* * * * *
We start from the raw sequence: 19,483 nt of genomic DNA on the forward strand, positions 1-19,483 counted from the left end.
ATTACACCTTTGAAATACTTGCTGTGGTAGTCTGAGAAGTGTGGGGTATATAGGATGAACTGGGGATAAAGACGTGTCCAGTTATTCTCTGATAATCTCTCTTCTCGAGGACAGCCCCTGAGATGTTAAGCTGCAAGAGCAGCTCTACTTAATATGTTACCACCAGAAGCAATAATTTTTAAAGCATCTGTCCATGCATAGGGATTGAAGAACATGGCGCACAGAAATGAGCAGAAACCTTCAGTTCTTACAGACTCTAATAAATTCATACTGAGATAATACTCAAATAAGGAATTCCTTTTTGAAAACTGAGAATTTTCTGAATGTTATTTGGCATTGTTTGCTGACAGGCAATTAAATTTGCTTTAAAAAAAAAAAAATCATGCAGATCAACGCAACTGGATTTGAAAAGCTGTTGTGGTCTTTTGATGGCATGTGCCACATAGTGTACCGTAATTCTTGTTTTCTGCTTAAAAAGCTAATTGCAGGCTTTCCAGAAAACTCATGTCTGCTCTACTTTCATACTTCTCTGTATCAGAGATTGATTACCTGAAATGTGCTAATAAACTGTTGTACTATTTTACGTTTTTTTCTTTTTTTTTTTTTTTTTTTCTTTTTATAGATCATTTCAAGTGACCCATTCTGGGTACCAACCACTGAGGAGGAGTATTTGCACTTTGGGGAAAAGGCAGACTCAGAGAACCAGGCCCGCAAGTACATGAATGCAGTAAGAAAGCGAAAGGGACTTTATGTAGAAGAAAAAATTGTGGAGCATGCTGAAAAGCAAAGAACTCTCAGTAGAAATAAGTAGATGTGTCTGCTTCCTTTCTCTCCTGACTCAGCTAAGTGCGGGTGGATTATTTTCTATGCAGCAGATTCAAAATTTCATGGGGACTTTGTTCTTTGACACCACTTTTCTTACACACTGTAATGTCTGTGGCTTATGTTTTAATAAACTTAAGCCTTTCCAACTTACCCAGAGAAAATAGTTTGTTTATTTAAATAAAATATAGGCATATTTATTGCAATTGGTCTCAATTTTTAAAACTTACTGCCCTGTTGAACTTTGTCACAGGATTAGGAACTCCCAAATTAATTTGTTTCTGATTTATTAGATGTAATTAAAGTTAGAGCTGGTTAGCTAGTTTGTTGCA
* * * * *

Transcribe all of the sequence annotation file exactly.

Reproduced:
We start from the raw sequence: 19,483 nt of genomic DNA on the forward strand, positions 1-19,483 counted from the left end.
ATTACACCTTTGAAATACTTGCTGTGGTAGTCTGAGAAGTGTGGGGTATATAGGATGAACTGGGGATAAAGACGTGTCCAGTTATTCTCTGATAATCTCTCTTCTCGAGGACAGCCCCTGAGATGTTAAGCTGCAAGAGCAGCTCTACTTAATATGTTACCACCAGAAGCAATAATTTTTAAAGCATCTGTCCATGCATAGGGATTGAAGAACATGGCGCACAGAAATGAGCAGAAACCTTCAGTTCTTACAGACTCTAATAAATTCATACTGAGATAATACTCAAATAAGGAATTCCTTTTTGAAAACTGAGAATTTTCTGAATGTTATTTGGCATTGTTTGCTGACAGGCAATTAAATTTGCTTTAAAAAAAAAAAAATCATGCAGATCAACGCAACTGGATTTGAAAAGCTGTTGTGGTCTTTTGATGGCATGTGCCACATAGTGTACCGTAATTCTTGTTTTCTGCTTAAAAAGCTAATTGCAGGCTTTCCAGAAAACTCATGTCTGCTCTACTTTCATACTTCTCTGTATCAGAGATTGATTACCTGAAATGTGCTAATAAACTGTTGTACTATTTTACGTTTTTTTCTTTTTTTTTTTTTTTTTTTCTTTTTATAGATCATTTCAAGTGACCCATTCTGGGTACCAACCACTGAGGAGGAGTATTTGCACTTTGGGGAAAAGGCAGACTCAGAGAACCAGGCCCGCAAGTACATGAATGCAGTAAGAAAGCGAAAGGGACTTTATGTAGAAGAAAAAATTGTGGAGCATGCTGAAAAGCAAAGAACTCTCAGTAGAAATAAGTAGATGTGTCTGCTTCCTTTCTCTCCTGACTCAGCTAAGTGCGGGTGGATTATTTTCTATGCAGCAGATTCAAAATTTCATGGGGACTTTGTTCTTTGACACCACTTTTCTTACACACTGTAATGTCTGTGGCTTATGTTTTAATAAACTTAAGCCTTTCCAACTTACCCAGAGAAAATAGTTTGTTTATTTAAATAAAATATAGGCATATTTATTGCAATTGGTCTCAATTTTTAAAACTTACTGCCCTGTTGAACTTTGTCACAGGATTAGGAACTCCCAAATTAATTTGTTTCTGATTTATTAGATGTAATTAAAGTTAGAGCTGGTTAGCTAGTTTGTTGCA